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By itay.mendel It might not be your preferred method, but sometimes black box testing is inevitable. Here’s an example of a scenario that I often encounter…

A client comes in and says: “Hey, I’ve got this web app. I’m not really sure exactly how it works, but…well, I need to load test it. Can you please help me script it and see how it handles load?”

The ideal process here is to get a technical expert to work with the performance engineer. This will ensure that you’ll finish the script in the fastest time and get the best results…but sometimes this just isn’t possible.

Here at BlazeMeter, we call such cases: “Black Box”. This is because we’re getting a “Black Box” that we don’t know how to trigger, or work with, but we still need to help our client test it.

When this happens, we overcome all the challenges that such a situation triggers by using key tools and looking at cases that we’ve successfully handled in the past.

In this article, I will show you one example of how I tackle Black Box testing – and the tools and approaches that I use to help me.

My Step-by-Step Guide to Successful Black Box Testing

First and foremost, at BlazeMeter, we believe in dogfooding – we use our own tools for our own needs. In this case, the best tool for the job is BlazeMeter’s Chrome Extension.

It’s super easy to use! This would be my configuration:

A few things to note:

1) The filter patterns need to include everything! I don’t want to miss any requests!
2) Uncheck ‘Record only top level requests’. Again, I want to get all the requests.
3) Record cookies to see every bit of data

Once my session is recorded, I just press the red ‘record’ button at the top, and hit the first page.

Even simple pages usually call various backend services. So, after the page has loaded, it’s worth checking that every http call has been made.

Once done, I export the script to a JMX file. When the export button is clicked, a dialog appears asking me to select the domains of the requests that I want to export.

There’s normally a long list of domain names because most of today’s applications use external services. However, in this scenario, I only want to test my application – and not create load on any third party. So, I’m only going to choose my domains.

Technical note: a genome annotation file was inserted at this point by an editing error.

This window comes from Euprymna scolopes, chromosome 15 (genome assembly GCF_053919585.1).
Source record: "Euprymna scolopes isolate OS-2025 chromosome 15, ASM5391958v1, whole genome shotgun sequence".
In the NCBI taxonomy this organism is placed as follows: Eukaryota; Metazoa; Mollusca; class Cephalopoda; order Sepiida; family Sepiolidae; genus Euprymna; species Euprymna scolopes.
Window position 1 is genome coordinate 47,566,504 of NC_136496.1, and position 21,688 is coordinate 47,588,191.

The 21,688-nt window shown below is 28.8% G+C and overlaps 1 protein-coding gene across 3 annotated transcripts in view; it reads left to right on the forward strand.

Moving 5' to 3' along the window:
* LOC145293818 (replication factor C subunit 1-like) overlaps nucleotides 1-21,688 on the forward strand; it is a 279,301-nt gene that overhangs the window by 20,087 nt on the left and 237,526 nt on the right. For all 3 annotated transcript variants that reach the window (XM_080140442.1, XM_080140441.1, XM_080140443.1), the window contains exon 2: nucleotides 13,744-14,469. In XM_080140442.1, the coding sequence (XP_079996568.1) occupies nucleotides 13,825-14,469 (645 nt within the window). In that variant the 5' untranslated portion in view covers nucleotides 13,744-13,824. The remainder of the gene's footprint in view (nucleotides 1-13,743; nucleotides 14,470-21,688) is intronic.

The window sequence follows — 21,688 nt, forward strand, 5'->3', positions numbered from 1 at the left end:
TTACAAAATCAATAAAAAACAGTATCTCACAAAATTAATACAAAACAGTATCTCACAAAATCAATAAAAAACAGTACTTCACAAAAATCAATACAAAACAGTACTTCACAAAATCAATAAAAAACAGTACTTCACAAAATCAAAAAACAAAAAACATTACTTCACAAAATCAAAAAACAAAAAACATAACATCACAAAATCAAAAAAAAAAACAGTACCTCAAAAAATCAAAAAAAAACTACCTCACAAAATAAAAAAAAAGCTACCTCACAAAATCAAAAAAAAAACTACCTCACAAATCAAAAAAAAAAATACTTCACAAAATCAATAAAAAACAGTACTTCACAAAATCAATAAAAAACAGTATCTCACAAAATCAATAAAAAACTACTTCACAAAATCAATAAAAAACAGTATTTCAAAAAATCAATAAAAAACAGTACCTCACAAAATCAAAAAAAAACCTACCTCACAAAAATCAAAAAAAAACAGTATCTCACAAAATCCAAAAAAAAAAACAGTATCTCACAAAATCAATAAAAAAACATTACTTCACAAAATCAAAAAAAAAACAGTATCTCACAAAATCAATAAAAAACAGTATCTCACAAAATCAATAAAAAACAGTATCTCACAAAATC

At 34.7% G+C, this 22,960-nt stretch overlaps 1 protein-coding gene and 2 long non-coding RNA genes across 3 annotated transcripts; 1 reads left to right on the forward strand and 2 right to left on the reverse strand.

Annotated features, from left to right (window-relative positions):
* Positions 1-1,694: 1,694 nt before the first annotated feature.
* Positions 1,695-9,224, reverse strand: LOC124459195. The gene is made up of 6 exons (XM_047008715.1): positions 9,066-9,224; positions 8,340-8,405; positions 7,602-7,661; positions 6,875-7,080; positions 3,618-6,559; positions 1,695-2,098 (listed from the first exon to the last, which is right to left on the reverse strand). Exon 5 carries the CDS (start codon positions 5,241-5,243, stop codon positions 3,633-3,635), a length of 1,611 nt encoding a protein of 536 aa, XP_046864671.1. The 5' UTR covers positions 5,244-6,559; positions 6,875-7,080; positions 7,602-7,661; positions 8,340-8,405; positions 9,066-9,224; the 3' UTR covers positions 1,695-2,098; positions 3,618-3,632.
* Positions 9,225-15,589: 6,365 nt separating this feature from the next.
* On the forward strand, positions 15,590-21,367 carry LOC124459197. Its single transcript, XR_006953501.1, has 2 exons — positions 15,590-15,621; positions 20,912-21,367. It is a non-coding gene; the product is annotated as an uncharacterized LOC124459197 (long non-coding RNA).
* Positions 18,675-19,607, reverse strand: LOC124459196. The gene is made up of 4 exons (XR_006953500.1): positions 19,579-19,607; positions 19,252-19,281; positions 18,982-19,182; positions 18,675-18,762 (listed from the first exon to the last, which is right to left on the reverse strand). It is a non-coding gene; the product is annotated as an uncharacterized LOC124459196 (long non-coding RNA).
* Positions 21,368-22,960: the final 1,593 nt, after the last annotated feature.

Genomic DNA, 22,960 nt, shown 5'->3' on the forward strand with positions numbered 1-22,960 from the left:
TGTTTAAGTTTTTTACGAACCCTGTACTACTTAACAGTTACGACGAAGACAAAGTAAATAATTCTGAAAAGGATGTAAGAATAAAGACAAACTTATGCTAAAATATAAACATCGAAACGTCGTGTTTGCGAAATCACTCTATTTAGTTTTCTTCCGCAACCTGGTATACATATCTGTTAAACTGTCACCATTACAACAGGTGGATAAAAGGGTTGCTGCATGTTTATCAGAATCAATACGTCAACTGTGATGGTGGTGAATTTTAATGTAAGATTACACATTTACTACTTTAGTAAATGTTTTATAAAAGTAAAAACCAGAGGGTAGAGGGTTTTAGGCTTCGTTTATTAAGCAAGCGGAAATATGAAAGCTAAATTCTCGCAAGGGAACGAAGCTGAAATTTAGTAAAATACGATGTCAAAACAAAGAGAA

Now I have my JMeter script… but there are too many samplers!

And, most of these samplers are just for embedded resources served by the page. I don’t want a unique http sampler for these ones (Ill use a different way to grab them!).

This is NOT a good test plan!

After clearing everything, I only got the real backend requests!

So, I need to find the right way to parameterize the script, remove duplicate header managers, and set up the AJAX calls asynchronously. Read our previous blog post, “How to Load Test AJAX/XHR Enabled Sites on JMeter’, for more details on this.

If any requests also return embedded content, the best way to test it is by using JMeter’s HTTPs sampler ‘Retrieve Embedded Resources’.

And that’s the first page done!

Once everything is cleaned up, the script can look as simple as this:

This is how I would test a normal one-page application which uses several backend services.

In this article, I covered the main tools that I use, but there are many more useful tools out there. Here’s a quick list of some great tools that can help you:

As you can see, if you really have to run Black Box Testing, there are tools out there to help you. Select the best ones for your task and follow tried and tested approaches – and you’ll be able to run these tests with relative ease.

In this post, I covered how to record a simple scenario that doesn’t require any user input. In my next blog post, I’ll cover the best way to run tests when your web or app does require data to pass between the user and the application (For example: when it contains a page with a registration form or some other kind of authentication requirement). Stay tuned!

black box testingperformance testingLoad testingApache JMeter 2.11


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